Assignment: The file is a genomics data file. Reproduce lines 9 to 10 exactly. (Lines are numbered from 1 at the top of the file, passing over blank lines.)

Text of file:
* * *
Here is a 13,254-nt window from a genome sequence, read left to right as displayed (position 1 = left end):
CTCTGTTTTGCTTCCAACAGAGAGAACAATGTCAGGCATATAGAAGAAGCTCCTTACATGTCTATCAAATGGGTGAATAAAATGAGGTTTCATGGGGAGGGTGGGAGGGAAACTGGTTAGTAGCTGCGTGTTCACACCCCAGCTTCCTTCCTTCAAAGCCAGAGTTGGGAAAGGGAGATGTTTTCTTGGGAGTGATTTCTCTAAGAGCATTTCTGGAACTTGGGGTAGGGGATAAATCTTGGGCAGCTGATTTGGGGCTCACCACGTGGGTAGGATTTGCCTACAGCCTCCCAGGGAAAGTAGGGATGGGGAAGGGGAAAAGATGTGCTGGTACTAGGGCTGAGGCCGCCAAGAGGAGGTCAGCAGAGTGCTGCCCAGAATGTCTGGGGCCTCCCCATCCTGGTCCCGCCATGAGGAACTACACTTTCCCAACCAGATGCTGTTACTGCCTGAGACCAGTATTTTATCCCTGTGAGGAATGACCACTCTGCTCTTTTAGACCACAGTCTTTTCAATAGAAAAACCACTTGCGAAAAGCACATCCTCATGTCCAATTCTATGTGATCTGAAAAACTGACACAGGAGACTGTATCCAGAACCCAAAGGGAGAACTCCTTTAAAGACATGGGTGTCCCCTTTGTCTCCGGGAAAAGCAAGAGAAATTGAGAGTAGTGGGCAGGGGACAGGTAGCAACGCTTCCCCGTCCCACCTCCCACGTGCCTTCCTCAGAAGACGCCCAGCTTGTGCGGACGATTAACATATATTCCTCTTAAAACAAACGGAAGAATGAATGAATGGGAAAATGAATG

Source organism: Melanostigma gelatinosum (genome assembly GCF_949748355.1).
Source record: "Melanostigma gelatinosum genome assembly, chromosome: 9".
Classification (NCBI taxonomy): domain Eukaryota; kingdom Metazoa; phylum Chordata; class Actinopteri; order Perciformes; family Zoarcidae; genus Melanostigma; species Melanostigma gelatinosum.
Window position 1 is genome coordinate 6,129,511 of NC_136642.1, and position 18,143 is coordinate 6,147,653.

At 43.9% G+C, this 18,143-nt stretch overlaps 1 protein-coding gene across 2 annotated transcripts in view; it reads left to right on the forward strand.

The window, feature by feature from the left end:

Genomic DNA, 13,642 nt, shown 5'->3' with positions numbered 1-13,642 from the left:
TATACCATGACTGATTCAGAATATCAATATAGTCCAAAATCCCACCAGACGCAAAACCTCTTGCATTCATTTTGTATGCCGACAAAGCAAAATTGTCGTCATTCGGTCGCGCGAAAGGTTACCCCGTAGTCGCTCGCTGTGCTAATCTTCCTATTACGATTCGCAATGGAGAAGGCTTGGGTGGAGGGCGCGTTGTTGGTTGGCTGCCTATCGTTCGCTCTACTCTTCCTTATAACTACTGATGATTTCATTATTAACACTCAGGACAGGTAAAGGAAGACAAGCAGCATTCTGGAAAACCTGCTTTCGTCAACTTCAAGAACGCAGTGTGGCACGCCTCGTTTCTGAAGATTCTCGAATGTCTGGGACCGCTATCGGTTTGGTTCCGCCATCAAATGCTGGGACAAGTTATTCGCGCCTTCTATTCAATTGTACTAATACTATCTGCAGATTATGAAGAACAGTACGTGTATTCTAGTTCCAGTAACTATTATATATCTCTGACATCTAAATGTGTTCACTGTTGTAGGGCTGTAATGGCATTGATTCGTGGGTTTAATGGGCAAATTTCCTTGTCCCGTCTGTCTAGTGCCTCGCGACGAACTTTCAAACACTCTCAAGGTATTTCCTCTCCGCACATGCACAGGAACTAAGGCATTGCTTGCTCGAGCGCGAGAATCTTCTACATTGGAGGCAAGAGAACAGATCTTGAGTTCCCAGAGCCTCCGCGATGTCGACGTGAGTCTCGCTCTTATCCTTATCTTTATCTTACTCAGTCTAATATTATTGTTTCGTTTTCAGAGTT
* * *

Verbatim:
Genomic DNA, 13,642 nt, shown 5'->3' with positions numbered 1-13,642 from the left:
TATACCATGACTGATTCAGAATATCAATATAGTCCAAAATCCCACCAGACGCAAAACCTCTTGCATTCATTTTGTATGCCGACAAAGCAAAATTGTCGTCATTCGGTCGCGCGAAAGGTTACCCCGTAGTCGCTCGCTGTGCTAATCTTCCTATTACGATTCGCAATGGAGAAGGCTTGGGTGGAGGGCGCGTTGTTGGTTGGCTGCCTATCGTTCGCTCTACTCTTCCTTATAACTACTGATGATTTCATTATTAACACTCAGGACAGGTAAAGGAAGACAAGCAGCATTCTGGAAAACCTGCTTTCGTCAACTTCAAGAACGCAGTGTGGCACGCCTCGTTTCTGAAGATTCTCGAATGTCTGGGACCGCTATCGGTTTGGTTCCGCCATCAAATGCTGGGACAAGTTATTCGCGCCTTCTATTCAATTGTACTAATACTATCTGCAGATTATGAAGAACAGTACGTGTATTCTAGTTCCAGTAACTATTATATATCTCTGACATCTAAATGTGTTCACTGTTGTAGGGCTGTAATGGCATTGATTCGTGGGTTTAATGGGCAAATTTCCTTGTCCCGTCTGTCTAGTGCCTCGCGACGAACTTTCAAACACTCTCAAGGTATTTCCTCTCCGCACATGCACAGGAACTAAGGCATTGCTTGCTCGAGCGCGAGAATCTTCTACATTGGAGGCAAGAGAACAGATCTTGAGTTCCCAGAGCCTCCGCGATGTCGACGTGAGTCTCGCTCTTATCCTTATCTTTATCTTACTCAGTCTAATATTATTGTTTCGTTTTCAGAGTT